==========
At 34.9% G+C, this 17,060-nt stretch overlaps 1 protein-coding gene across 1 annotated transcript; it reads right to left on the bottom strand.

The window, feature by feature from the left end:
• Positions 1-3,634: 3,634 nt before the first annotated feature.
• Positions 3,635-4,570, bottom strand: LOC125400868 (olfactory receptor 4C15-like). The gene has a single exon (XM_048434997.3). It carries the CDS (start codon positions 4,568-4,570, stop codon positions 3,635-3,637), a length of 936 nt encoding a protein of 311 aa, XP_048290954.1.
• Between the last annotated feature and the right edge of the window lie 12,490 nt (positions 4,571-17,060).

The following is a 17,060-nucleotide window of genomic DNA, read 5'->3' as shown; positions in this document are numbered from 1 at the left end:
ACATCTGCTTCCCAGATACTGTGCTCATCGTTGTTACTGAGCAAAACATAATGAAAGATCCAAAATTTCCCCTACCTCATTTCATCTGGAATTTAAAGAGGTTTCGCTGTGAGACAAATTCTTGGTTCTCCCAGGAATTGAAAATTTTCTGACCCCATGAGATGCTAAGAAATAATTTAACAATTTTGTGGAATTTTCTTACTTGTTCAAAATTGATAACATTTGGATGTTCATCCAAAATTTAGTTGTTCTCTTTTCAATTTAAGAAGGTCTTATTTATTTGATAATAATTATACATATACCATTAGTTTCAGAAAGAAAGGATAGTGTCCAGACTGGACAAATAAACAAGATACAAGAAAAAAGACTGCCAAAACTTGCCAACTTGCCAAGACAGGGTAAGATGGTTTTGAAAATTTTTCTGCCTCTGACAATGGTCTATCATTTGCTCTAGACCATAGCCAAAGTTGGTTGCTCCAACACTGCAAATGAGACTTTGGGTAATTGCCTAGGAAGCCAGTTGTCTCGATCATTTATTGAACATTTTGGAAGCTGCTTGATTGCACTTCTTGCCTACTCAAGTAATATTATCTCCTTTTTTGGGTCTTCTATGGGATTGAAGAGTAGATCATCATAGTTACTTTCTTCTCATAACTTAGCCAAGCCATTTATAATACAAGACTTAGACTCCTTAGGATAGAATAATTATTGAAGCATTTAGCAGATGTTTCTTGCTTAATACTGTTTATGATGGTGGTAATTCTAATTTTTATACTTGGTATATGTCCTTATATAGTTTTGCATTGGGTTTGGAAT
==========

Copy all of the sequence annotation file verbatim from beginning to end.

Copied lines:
At 34.9% G+C, this 17,060-nt stretch overlaps 1 protein-coding gene across 1 annotated transcript; it reads right to left on the bottom strand.

The window, feature by feature from the left end:
• Positions 1-3,634: 3,634 nt before the first annotated feature.
• Positions 3,635-4,570, bottom strand: LOC125400868 (olfactory receptor 4C15-like). The gene has a single exon (XM_048434997.3). It carries the CDS (start codon positions 4,568-4,570, stop codon positions 3,635-3,637), a length of 936 nt encoding a protein of 311 aa, XP_048290954.1.
• Between the last annotated feature and the right edge of the window lie 12,490 nt (positions 4,571-17,060).

The following is a 17,060-nucleotide window of genomic DNA, read 5'->3' as shown; positions in this document are numbered from 1 at the left end:
ACATCTGCTTCCCAGATACTGTGCTCATCGTTGTTACTGAGCAAAACATAATGAAAGATCCAAAATTTCCCCTACCTCATTTCATCTGGAATTTAAAGAGGTTTCGCTGTGAGACAAATTCTTGGTTCTCCCAGGAATTGAAAATTTTCTGACCCCATGAGATGCTAAGAAATAATTTAACAATTTTGTGGAATTTTCTTACTTGTTCAAAATTGATAACATTTGGATGTTCATCCAAAATTTAGTTGTTCTCTTTTCAATTTAAGAAGGTCTTATTTATTTGATAATAATTATACATATACCATTAGTTTCAGAAAGAAAGGATAGTGTCCAGACTGGACAAATAAACAAGATACAAGAAAAAAGACTGCCAAAACTTGCCAACTTGCCAAGACAGGGTAAGATGGTTTTGAAAATTTTTCTGCCTCTGACAATGGTCTATCATTTGCTCTAGACCATAGCCAAAGTTGGTTGCTCCAACACTGCAAATGAGACTTTGGGTAATTGCCTAGGAAGCCAGTTGTCTCGATCATTTATTGAACATTTTGGAAGCTGCTTGATTGCACTTCTTGCCTACTCAAGTAATATTATCTCCTTTTTTGGGTCTTCTATGGGATTGAAGAGTAGATCATCATAGTTACTTTCTTCTCATAACTTAGCCAAGCCATTTATAATACAAGACTTAGACTCCTTAGGATAGAATAATTATTGAAGCATTTAGCAGATGTTTCTTGCTTAATACTGTTTATGATGGTGGTAATTCTAATTTTTATACTTGGTATATGTCCTTATATAGTTTTGCATTGGGTTTGGAAT